Ball sent back to jail
Michael William Ball’s was sent back to Douglas County jail Tuesday when a judge ruled he was mistakenly released after a “clerical error” by jail staff.
Ball, 23, is charged with reckless driving and felony driving under the influence of marijuana in a July 16 car accident that killed 46-year-old Tamra Dykes on Tillman Lane in the Gardnerville Ranchos.
Ball has been in jail since July 18.
Deputy District Attorney Kris Brown told District Judge David Gamble the jail’s gaffe resulted from a misunderstanding regarding Ball’s bail status.
Ball was arrested July 8 on a drug possession charge and bail was set at $10,000, she said. He then posted the bail . The fatal accident happened July 16.
In addition to setting the bail on the car accident charges at $100,000, Justice of the Peace James EnEarl raised the previous bail stemming from the July 8 charge to $100,000. This made Ball’s total bail $200,000, Brown said.
Brown said allowing Ball to remain free on $100,000 bail instead of the $200,000 bail set by EnEarl would be wrong.
“It would allow a clerical error to override a judge’s order,” Brown said.
“He’s simply not bailed on the other charge,” Gamble said, ordering Ball back to jail.
The judge added that he feared Ball will lose the $10,000 he posted but he let EnEarl’s $200,000 bail order stand.
On Oct. 4, Ball posted the 10 percent of the bail amount required to meet his bond to be released. A bail bonds company posted the remainder.
The court case stemming from the July 8 drug charges has been delayed by agreement between Ball’s lawyer and Brown until the DUI-drug charges are heard.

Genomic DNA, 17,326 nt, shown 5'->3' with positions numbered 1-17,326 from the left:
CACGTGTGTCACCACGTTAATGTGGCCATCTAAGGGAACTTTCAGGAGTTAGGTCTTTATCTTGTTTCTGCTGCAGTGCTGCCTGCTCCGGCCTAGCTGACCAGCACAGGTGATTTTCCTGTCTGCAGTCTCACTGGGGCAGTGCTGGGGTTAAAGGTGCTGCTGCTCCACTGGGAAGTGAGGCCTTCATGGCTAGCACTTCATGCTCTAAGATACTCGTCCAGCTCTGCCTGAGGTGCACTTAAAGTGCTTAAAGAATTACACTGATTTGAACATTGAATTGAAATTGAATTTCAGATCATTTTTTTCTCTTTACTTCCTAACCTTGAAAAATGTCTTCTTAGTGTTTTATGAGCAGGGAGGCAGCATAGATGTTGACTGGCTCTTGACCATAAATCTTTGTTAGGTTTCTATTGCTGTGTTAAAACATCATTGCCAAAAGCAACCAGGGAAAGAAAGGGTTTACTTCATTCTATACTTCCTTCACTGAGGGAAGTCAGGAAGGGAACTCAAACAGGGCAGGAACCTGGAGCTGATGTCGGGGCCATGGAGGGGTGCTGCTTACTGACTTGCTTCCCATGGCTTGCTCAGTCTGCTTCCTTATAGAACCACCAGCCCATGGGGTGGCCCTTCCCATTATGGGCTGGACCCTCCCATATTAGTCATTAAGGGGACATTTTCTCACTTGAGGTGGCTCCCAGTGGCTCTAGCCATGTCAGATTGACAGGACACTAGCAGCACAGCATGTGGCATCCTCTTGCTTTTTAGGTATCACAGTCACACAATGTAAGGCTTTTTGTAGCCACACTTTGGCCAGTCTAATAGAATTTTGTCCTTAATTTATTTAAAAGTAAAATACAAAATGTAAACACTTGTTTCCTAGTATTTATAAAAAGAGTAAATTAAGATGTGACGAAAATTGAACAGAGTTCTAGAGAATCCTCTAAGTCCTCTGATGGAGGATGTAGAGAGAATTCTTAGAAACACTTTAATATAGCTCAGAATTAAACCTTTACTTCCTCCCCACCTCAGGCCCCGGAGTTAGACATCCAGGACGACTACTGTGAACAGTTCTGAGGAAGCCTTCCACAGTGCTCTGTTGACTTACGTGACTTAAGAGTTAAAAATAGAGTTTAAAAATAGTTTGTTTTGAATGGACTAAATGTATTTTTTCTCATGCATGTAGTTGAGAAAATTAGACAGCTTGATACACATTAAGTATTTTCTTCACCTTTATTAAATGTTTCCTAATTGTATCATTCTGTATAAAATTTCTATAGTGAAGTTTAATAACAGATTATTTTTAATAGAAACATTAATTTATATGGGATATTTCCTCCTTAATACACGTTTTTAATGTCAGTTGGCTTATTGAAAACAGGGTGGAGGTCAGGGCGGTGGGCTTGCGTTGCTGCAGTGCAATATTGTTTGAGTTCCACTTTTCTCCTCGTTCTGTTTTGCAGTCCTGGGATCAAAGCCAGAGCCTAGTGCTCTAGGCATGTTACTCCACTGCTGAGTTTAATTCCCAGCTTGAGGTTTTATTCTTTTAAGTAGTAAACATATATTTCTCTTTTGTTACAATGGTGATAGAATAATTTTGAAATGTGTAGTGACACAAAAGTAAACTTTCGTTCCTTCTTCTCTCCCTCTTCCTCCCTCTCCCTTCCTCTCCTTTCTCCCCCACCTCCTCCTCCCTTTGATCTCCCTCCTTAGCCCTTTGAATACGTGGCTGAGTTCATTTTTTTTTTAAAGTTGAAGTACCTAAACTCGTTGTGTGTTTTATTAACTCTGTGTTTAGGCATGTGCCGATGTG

Douglas County Sheriff Ron Pierini said Ball’s release resulted from a lack of communication between East Fork Justice Court and the jail staff.
A bail review hearing is set for East Fork Justice Court for 2 p.m. today regarding the drug charges.
Gary Dykes, husband of the woman killed during the July 16 crash, said he’s glad Ball is “off the streets.”
“The (ruling) clears things up,” he said. “Everybody in the public should be relieved.”
Security was heightened for the hearing, featuring two extra bailiffs and two uniformed deputies in the hall outside the courtroom.
Numerous members of both families attended the hearing.
Ball’s bail review hearing was ordered along with conditions of his release that required he maintain telephone contact with his attorney, Terri Roeser and that he refrain from driving.
Roeser did not dispute any of Brown’s findings, but said her client posted bail in “good faith.”
“There was obviously some confusion at the jail,” she said.
Roeser added Ball had met the terms of his bail since his release.
Ball also voluntarily sought and received supervision from Doug Swalm, the justice court probation officer.
After Gamble’s ruling, Ball’s family members began crying and an unidentified woman said “we’ll get him out.”
Ball, wearing gray dress pants and a black shirt, also began crying after Gamble said he would return to jail.
Ball entered the courtroom carrying his infant child.
Ball is scheduled to stand trial regarding the fatal crash Feb. 4, 2002. He faces up to 52 years in prison if convicted.
Ball’s speed was estimated at 108 mph by law enforcement officers who investigated the crash.